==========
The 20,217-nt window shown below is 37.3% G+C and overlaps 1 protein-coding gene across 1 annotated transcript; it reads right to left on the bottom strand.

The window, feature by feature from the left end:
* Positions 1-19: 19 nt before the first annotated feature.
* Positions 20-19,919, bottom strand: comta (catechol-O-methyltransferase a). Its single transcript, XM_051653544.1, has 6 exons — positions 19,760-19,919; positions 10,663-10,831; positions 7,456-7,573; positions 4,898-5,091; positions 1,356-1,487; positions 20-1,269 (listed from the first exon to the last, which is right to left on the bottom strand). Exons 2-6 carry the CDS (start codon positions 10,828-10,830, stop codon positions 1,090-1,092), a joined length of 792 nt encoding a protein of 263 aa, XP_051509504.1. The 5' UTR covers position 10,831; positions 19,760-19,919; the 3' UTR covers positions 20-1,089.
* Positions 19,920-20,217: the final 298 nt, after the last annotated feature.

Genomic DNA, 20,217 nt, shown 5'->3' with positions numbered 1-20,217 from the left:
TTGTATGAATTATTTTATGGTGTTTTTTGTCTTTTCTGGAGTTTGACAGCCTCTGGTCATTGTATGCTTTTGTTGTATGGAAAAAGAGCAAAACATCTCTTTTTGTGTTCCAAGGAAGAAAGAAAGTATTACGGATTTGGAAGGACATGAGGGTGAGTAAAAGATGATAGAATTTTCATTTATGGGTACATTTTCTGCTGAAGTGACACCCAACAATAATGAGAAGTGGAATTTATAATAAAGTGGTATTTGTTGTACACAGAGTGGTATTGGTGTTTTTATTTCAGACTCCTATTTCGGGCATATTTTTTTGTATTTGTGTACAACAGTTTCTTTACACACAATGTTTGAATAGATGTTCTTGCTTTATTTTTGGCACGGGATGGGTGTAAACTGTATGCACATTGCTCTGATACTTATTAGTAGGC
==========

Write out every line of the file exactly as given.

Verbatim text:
The 20,217-nt window shown below is 37.3% G+C and overlaps 1 protein-coding gene across 1 annotated transcript; it reads right to left on the bottom strand.

The window, feature by feature from the left end:
* Positions 1-19: 19 nt before the first annotated feature.
* Positions 20-19,919, bottom strand: comta (catechol-O-methyltransferase a). Its single transcript, XM_051653544.1, has 6 exons — positions 19,760-19,919; positions 10,663-10,831; positions 7,456-7,573; positions 4,898-5,091; positions 1,356-1,487; positions 20-1,269 (listed from the first exon to the last, which is right to left on the bottom strand). Exons 2-6 carry the CDS (start codon positions 10,828-10,830, stop codon positions 1,090-1,092), a joined length of 792 nt encoding a protein of 263 aa, XP_051509504.1. The 5' UTR covers position 10,831; positions 19,760-19,919; the 3' UTR covers positions 20-1,089.
* Positions 19,920-20,217: the final 298 nt, after the last annotated feature.

Genomic DNA, 20,217 nt, shown 5'->3' with positions numbered 1-20,217 from the left:
TTGTATGAATTATTTTATGGTGTTTTTTGTCTTTTCTGGAGTTTGACAGCCTCTGGTCATTGTATGCTTTTGTTGTATGGAAAAAGAGCAAAACATCTCTTTTTGTGTTCCAAGGAAGAAAGAAAGTATTACGGATTTGGAAGGACATGAGGGTGAGTAAAAGATGATAGAATTTTCATTTATGGGTACATTTTCTGCTGAAGTGACACCCAACAATAATGAGAAGTGGAATTTATAATAAAGTGGTATTTGTTGTACACAGAGTGGTATTGGTGTTTTTATTTCAGACTCCTATTTCGGGCATATTTTTTTGTATTTGTGTACAACAGTTTCTTTACACACAATGTTTGAATAGATGTTCTTGCTTTATTTTTGGCACGGGATGGGTGTAAACTGTATGCACATTGCTCTGATACTTATTAGTAGGC